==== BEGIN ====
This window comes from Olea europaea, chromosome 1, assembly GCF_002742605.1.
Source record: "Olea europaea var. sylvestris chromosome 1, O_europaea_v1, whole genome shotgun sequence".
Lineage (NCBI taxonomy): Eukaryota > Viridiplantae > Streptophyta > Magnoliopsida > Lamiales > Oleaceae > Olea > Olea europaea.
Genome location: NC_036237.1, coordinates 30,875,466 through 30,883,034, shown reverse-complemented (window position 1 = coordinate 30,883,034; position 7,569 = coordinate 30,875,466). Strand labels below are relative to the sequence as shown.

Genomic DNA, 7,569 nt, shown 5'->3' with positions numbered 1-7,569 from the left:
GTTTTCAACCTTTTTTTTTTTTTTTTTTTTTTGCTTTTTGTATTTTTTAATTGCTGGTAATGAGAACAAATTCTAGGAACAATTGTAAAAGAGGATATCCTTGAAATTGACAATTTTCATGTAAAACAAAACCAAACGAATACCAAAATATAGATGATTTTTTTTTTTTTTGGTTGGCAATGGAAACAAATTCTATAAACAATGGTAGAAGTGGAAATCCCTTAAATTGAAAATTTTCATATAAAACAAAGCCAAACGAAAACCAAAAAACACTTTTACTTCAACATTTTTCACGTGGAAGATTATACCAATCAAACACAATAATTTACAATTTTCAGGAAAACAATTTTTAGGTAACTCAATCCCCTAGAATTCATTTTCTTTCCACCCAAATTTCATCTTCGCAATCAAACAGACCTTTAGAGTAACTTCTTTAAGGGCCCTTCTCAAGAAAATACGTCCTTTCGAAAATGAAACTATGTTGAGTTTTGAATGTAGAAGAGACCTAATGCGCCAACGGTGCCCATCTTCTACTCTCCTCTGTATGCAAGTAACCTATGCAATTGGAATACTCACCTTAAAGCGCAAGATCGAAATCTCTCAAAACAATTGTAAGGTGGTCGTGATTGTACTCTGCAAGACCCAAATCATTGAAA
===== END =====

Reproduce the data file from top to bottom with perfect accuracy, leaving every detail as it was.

This window comes from Olea europaea, chromosome 1, assembly GCF_002742605.1.
Source record: "Olea europaea var. sylvestris chromosome 1, O_europaea_v1, whole genome shotgun sequence".
Lineage (NCBI taxonomy): Eukaryota > Viridiplantae > Streptophyta > Magnoliopsida > Lamiales > Oleaceae > Olea > Olea europaea.
Genome location: NC_036237.1, coordinates 30,875,466 through 30,883,034, shown reverse-complemented (window position 1 = coordinate 30,883,034; position 7,569 = coordinate 30,875,466). Strand labels below are relative to the sequence as shown.

Genomic DNA, 7,569 nt, shown 5'->3' with positions numbered 1-7,569 from the left:
GTTTTCAACCTTTTTTTTTTTTTTTTTTTTTTGCTTTTTGTATTTTTTAATTGCTGGTAATGAGAACAAATTCTAGGAACAATTGTAAAAGAGGATATCCTTGAAATTGACAATTTTCATGTAAAACAAAACCAAACGAATACCAAAATATAGATGATTTTTTTTTTTTTTGGTTGGCAATGGAAACAAATTCTATAAACAATGGTAGAAGTGGAAATCCCTTAAATTGAAAATTTTCATATAAAACAAAGCCAAACGAAAACCAAAAAACACTTTTACTTCAACATTTTTCACGTGGAAGATTATACCAATCAAACACAATAATTTACAATTTTCAGGAAAACAATTTTTAGGTAACTCAATCCCCTAGAATTCATTTTCTTTCCACCCAAATTTCATCTTCGCAATCAAACAGACCTTTAGAGTAACTTCTTTAAGGGCCCTTCTCAAGAAAATACGTCCTTTCGAAAATGAAACTATGTTGAGTTTTGAATGTAGAAGAGACCTAATGCGCCAACGGTGCCCATCTTCTACTCTCCTCTGTATGCAAGTAACCTATGCAATTGGAATACTCACCTTAAAGCGCAAGATCGAAATCTCTCAAAACAATTGTAAGGTGGTCGTGATTGTACTCTGCAAGACCCAAATCATTGAAA